Port Authority chairman plans tax-funded trip to Europe

With multiple criminal investigations into the Port Authority of Connecticut underway and overruns on its flagship construction project running into the tens of millions of dollars, you’d think the agency would be scrupulously careful about discretionary spending.

That’s why I was so surprised to learn that the scandal-ridden authority, which started making headlines years ago, with lucrative contracts with friends and reckless expense accounts , plans to spend around $4,000 to $5,000 to send its president to Copenhagen. .

Authority board chairman David Kooris described the planned trip, according to the minutes of a July 19 finance committee meeting, as a chance to “get a better understanding of port operations” by Europe and to see firsthand the wind turbines that will be assembled at the new State Pier in New London and the barges that will eventually work here.

I would call the trip a junket, a taxpayer-funded trip to Europe that seems totally pointless. It’s not a lot of money at stake, but a principle is at stake.

After all, if an inspection trip was planned years ago, before Governor Ned Lamont wrote a blank check to build New London as a wind power assembly port, at all costs, he might have It might have been logical to go and see what was on offer. .

But there is apparently no turning back now with the New London project and its staggering cost overruns.

What if President Kooris traveled to Copenhagen and found the working wind assembly port, is there one horrible, loud, ugly thing we would never want here?

The port authority will essentially be the landlord, owner of the new port facility, and not directly involved in its operation. So why does anyone at the Port Authority have to learn anything about how the facility will be run?

If the port authority became the owner of a pizzeria, would the chairman of the authority have to travel to Italy to learn how pizza is made?

I did not hear, in any of the committee or board discussions of the Port Authority’s participation in a trip that will also include utility delegates Orsted and Eversource, how many people the agency plans to attend. ‘send.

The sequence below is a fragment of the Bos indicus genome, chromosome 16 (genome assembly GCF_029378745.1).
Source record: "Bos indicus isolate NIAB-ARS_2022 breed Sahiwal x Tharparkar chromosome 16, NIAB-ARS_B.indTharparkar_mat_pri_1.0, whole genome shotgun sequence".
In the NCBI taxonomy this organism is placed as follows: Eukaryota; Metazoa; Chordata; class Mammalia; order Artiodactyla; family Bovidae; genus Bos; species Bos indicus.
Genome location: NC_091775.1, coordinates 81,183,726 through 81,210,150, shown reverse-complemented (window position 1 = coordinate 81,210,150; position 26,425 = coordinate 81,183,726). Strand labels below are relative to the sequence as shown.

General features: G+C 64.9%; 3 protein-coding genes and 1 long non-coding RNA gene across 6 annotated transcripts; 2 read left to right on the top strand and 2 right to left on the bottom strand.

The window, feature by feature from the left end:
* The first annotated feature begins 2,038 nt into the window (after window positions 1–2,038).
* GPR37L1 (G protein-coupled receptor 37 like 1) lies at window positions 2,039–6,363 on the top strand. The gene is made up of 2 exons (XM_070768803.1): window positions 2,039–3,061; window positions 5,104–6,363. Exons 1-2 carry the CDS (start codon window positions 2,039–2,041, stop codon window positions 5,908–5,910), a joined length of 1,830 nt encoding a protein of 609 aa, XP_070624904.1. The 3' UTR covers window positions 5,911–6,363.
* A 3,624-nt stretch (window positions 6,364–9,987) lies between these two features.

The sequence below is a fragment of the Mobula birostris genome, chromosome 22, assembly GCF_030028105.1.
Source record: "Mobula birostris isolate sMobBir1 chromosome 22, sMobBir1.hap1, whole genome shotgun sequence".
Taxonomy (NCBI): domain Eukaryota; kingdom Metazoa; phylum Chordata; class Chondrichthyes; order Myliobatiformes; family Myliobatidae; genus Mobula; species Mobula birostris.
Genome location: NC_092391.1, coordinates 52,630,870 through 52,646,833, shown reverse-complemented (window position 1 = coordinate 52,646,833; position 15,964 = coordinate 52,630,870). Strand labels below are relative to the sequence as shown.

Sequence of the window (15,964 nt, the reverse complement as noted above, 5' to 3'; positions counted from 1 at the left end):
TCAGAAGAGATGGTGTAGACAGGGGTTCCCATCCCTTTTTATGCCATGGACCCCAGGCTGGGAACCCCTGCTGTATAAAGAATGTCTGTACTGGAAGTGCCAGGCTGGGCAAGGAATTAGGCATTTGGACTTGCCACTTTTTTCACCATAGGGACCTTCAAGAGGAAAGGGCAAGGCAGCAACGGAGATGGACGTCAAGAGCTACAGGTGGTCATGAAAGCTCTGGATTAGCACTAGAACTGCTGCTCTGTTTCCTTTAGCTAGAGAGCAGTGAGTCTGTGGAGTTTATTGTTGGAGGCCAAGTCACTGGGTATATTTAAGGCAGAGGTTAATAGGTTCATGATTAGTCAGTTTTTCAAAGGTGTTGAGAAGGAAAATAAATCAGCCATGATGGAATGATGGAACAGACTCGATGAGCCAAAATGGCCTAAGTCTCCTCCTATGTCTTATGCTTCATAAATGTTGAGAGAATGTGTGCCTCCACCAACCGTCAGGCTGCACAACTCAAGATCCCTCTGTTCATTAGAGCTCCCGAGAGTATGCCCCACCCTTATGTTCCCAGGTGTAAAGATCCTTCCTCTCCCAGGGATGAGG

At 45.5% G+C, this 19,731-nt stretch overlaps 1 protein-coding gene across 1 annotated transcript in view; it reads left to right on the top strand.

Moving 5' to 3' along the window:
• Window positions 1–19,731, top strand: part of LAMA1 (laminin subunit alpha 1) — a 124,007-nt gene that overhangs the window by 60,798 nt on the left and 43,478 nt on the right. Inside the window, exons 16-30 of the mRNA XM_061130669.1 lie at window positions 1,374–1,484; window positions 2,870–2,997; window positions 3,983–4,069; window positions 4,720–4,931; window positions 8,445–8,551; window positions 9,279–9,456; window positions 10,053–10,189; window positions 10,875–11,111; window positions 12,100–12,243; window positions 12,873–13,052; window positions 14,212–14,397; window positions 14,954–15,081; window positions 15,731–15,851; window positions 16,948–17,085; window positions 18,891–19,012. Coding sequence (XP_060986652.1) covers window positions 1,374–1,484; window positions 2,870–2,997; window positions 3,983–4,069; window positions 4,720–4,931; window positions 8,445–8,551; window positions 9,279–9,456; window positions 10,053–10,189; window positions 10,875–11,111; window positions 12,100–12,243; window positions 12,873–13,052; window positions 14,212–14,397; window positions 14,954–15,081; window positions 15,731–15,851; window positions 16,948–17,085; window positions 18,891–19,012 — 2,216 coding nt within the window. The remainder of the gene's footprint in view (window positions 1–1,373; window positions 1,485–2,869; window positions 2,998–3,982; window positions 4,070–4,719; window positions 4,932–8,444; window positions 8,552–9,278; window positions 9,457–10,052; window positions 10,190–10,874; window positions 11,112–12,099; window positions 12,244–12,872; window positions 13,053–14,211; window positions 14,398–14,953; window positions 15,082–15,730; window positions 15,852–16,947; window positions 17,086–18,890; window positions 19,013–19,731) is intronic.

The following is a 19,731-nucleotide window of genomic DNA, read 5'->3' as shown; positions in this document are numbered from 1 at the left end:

But when I posed that question and a few others in an email to Kooris and executive director Ulysses Hammond, Hammond replied to say there would be a “single participant” of authority.

I assume it was Kooris, who told the finance committee that he intended to go.

Hammond also said _ when I relayed a question raised by a board member about whether the agency will increase its travel budget to accommodate the trip _ that it will be paid for from the marketing budget and business development.

Marketing? Oh good? Maybe President Kooris will wear a Connecticut Port Authority t-shirt on his Copenhagen tour?

Some board members said they support the trip because there is no substitute for in-person meetings.

There was, fortunately, a general consensus in the meetings that the authority should not accept travel money from its private partners, the wealthy public services.

Board member John Johnson, who continues to vote regularly on State Pier issues despite a Connecticut State Ethics Office ruling that he shouldn’t, noted that charging for the trip by private partners would be a “bad perspective”.

Johnson offered the strongest endorsement from authority on the trip, which he said will ultimately cost more than the estimate, calling the trip idea “absolutely crazy.”

But board member David Pohorylo, who raised what he said was poor optics in port authorities paying to send someone to Europe, said he wanted to see more documentation of the value of the travel and why some Zoom meetings wouldn’t be enough.

It was Pohorylo who requested a report on whether the authority’s travel budget would be increased.

I would love to hear from Connecticut legislators on this.

Do they all think it’s a good idea for a scandal-ridden agency, under investigation by state and federal authorities, to use taxpayers’ money to send someone to Europe in a company that in the least one board member considers unnecessary travel.

Do lawmakers agree that sending someone to Europe is a good use of the port authority’s marketing budget?

Come on legislators, get involved. Otherwise, your silence on Port Authority management and outrageous spending continues to be deafening.

This is the opinion of David Collins


Mary I. Bruner